Thursday, November 5, 2009

1st Week of November

The final harvest is next week: Nov 12, 13 & 14--self harvest opportunities will follow for those of you who wish to glean the fields for remaining crops

Notes from your Farm
It's frosty white this week here at the farm both yesterday and today. We are winding down the regular harvest season but still have plenty of good reasons to come to the farm! The broccoli and cauliflower are incredible this year, probably the best they've been in all of our seasons. Have you noticed how much better organic broccoli tastes and feels? It's succulent and has a great fresh flavor. In addition to all of the greens and root crops that we've been having we also have an assortment of potatoes from our neighbor, farmer Amy at Promised Land Farm.

WITF will be here tomorrow at 11:30 to do some interviews for a program called "The Good Life Cafe," and gift box making is on the horizon. The gift box making is a great fund-raising opportunity for the farm program as well as a welcome retreat from the frozen fields and crops that inevitably occur in mid-November. The aroma of Wilbur Buds and freshly-roasted coffee filling the barn is not unpleasant either! There are two gift boxes near the vegetables if you would like to see what they look like. To order some, give us a call or send an email.

A Little About Soil
"All life, as we know it, is dependent, either directly or indirectly, on the soil. Animal life and mankind are both tied closely to the soil and the vegetation that it produces. This relatively thin layer of material, which makes up only a small percentage of the earth's crust, is the key to existence on our planet.” Robert W. Terrell. Soil Neath My Feet.

The soil is the foundation of all nutrition. Healthy soil produces healthy plants which produces healthy consumers of those plants. The nutrition of the soil will determine the health of the person or animal who partakes. The French food agency AFSSA finds organic food to be more nutritious: Author Dennis Lairon of University of Aix-Marseille concludes that organic plant products contain more dry matter and minerals – such as iron and magnesium – and more antioxidant polyphenols like phenols and salicylic acid.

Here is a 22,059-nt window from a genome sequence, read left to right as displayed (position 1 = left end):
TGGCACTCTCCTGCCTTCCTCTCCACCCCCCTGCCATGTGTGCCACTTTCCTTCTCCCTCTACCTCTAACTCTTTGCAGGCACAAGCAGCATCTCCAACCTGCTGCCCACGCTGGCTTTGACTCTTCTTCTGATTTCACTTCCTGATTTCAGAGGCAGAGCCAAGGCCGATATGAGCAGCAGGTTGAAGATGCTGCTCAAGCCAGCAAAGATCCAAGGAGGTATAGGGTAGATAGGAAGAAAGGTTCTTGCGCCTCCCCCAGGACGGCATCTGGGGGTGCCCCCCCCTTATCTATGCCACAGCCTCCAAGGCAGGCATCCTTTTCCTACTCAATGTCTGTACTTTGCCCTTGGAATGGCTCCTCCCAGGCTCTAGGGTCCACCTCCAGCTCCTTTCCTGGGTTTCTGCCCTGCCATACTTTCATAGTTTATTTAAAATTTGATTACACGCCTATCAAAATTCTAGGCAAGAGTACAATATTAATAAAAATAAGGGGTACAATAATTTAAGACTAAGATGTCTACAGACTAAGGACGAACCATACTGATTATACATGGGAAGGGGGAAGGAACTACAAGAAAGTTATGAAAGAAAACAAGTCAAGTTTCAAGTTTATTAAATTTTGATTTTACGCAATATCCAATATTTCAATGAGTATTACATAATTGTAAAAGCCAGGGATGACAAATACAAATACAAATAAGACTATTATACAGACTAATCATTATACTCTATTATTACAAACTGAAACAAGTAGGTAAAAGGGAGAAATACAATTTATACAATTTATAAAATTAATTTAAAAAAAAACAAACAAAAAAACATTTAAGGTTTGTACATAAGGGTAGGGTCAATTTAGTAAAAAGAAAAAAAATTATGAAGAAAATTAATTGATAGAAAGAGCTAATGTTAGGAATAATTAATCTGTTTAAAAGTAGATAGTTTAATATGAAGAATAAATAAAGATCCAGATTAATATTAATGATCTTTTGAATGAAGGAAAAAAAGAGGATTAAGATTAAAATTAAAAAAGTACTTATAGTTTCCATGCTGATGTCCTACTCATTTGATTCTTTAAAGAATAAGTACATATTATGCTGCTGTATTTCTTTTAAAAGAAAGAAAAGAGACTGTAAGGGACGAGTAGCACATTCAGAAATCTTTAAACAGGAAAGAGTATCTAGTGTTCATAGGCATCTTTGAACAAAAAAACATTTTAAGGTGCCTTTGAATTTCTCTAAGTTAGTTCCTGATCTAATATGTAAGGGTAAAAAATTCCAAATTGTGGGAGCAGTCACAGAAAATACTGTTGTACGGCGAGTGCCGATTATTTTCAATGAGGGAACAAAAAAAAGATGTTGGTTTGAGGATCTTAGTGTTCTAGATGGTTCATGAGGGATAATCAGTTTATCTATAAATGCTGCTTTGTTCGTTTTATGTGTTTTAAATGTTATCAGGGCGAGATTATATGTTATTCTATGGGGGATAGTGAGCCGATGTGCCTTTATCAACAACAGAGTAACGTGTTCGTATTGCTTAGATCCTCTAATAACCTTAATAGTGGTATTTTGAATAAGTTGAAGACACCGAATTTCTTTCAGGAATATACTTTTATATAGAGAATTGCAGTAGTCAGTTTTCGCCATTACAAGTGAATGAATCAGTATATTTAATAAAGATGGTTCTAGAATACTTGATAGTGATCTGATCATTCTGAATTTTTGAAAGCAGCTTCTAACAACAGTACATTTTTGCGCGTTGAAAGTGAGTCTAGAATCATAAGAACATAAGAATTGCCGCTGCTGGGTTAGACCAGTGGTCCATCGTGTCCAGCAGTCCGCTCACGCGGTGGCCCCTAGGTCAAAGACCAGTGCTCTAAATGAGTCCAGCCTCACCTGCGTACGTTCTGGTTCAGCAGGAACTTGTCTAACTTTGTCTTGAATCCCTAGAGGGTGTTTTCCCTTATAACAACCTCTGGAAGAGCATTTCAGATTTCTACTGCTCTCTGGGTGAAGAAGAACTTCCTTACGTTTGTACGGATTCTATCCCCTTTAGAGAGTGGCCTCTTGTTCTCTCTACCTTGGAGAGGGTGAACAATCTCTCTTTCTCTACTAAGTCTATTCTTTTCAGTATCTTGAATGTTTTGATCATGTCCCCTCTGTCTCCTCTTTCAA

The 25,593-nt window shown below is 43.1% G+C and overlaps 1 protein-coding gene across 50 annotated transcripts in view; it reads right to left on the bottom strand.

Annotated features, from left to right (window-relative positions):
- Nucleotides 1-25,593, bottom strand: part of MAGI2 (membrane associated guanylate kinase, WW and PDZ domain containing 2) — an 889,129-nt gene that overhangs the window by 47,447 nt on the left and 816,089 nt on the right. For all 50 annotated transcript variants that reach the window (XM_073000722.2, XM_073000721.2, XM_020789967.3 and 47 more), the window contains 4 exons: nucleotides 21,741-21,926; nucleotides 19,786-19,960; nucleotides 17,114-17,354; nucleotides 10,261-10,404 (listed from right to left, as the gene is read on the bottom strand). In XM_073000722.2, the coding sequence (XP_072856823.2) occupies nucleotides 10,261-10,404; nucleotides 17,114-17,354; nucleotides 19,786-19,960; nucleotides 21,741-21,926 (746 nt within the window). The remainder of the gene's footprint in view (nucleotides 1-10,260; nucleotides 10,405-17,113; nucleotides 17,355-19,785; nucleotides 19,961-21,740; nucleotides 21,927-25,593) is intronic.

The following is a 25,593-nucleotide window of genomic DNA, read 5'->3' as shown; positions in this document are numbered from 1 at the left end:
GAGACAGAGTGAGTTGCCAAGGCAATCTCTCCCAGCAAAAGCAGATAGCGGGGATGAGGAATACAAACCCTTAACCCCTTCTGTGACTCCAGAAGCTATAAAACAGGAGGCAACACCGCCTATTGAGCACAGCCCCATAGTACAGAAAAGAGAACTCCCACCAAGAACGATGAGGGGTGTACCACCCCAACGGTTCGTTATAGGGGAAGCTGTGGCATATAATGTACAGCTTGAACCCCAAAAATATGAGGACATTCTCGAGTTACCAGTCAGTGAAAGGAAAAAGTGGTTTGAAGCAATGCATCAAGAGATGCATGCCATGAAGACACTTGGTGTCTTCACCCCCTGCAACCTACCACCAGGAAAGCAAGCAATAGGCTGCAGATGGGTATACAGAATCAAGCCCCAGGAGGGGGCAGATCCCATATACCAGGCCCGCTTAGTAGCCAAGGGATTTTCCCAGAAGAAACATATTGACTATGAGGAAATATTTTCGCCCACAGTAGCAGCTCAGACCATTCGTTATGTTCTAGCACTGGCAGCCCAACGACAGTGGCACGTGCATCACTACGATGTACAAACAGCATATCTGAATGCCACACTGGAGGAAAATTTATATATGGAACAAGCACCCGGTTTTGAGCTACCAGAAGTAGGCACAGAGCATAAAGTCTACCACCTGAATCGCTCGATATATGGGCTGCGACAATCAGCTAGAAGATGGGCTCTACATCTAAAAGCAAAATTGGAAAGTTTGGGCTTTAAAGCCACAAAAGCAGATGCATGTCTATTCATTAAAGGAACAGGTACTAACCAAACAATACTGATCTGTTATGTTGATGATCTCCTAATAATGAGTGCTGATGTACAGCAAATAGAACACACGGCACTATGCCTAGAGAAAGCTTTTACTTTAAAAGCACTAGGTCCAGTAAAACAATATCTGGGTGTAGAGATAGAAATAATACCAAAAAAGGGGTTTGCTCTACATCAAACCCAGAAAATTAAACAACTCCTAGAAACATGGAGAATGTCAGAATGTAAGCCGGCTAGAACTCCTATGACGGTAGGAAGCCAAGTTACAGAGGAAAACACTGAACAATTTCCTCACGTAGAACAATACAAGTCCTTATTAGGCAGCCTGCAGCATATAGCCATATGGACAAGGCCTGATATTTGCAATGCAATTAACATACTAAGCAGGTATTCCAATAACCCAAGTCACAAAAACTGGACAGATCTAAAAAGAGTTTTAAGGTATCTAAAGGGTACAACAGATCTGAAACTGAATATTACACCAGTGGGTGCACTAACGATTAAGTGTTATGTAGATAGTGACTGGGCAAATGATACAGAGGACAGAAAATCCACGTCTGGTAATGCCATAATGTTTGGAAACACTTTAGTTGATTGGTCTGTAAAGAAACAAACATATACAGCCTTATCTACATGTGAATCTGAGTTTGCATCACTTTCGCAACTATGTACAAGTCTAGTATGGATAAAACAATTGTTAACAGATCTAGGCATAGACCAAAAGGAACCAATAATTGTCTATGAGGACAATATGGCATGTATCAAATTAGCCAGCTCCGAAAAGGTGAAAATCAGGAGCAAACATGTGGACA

About Some of the Characters
  • Shunkgiku: these sweet and mild greens are tasty in a salad or added to soups and stir-fries at the last minute to prevent overcooking.
  • Watermelon Radish: beautiful, crisp and fairly sweet for a radish
  • Parsnip: see recipe below, or roast with other root vegetables, simple to add to stews and soups, beef stew etc.
  • Collards: a nutritional phytonutrient powerhouse and loaded with calcium. De-stem, chop and sauté with oil and garlic and serve as a side and see recipe below.
  • Arugula: a nutty, sort of spicy green--great addition to any salad
  • Greens: discard the stems or ribs, and use the leaves sautéed with olive oil, garlic, onion, soy sauce etc.
  • Cauliflower: try it roasted!

Lots of Leaves

We welcome your leaves and compost on the compost pile behind the greenhouse. Additions go on near end of the pile. Thanks for contributing to the fertility of our fields and your food. We also appreciate wood chips on our wood chip pile if you know of any arborists looking for a place to put them.

Thank You

Thank you for enjoying and appreciating the farm, the people and the work that we do to provide a harvest each week.

Curried Parsnip Pie

Savory vegetable pie combines parsnips with onions, carrots, mild curry, Cheddar cheese, and herbs. It is topped with an crust flavored with oregano.

Prep Time: 20 minutes
Cook Time: 30 minutes
1 cup all-purpose flour
1/2 cup (1 stick) cold butter, cut into cubes
1 teaspoon dried oregano
Salt and ground black pepper to taste
Cold water

8 baby onions or shallots, peeled
2 large parsnips, thinly sliced
2 carrots, thinly sliced
2 Tablespoons butter
2 Tablespoons whole wheat flour
1 Tablespoon mild curry powder
1-1/4 cups milk
4 ounces grated sharp Cheddar cheese
3 Tablespoons chopped fresh cilantro (or substitute parsley)
Salt and ground black pepper
1 egg yolk, beaten with 2 teaspoons water

Place flour and butter in a food processor fitted with the metal blade. Pulse to a mealy consistency. Do not over mix. Remove to a bowl and stir in oregano, plus salt and pepper to taste. Stir in cold water until a dough forms. Form into a ball, wrap in plastic, and refrigerate while you make the filling.

Place onions or shallots, parsnips, and carrots in a saucepan and add just enough water to cover. Bring to a boil, reduce heat, and simmer for 5 minutes. Drain, reserving 1-1/4 cups of the liquid.

Melt butter in a medium saucepan. Stir in flour and curry powder. Stirring constantly, cook for 2 minutes. While continuing to stir, slowly add reserved vegetable stock and milk. Simmer for 2 minutes. Remove from heat and stir in Cheddar cheese until melted. Gently stir in vegetables and cilantro. Taste and add salt and pepper, if needed. Let cool to room temperature, then spoon into a deep-dish pie plate.

Roll out pie crust dough between two sheets of plastic wrap. Place crust over the top of the pie, trim the edges, and seal to the rim of the pie plate. Cut 4 slits in the top to vent and brush with the egg yolk wash. Re-roll any crust scraps and cut out decorations, if desired, using the egg wash to adhere them to the crust. Refrigerate for 30 minutes.

Preheat oven to 400 F. Place pie on a rimmed baking pan to catch any potential drips. Bake for 25 to 30 minutes, until crust is golden.

Yield: 4 servings as a main course, or 8 servings as a side dish -- from

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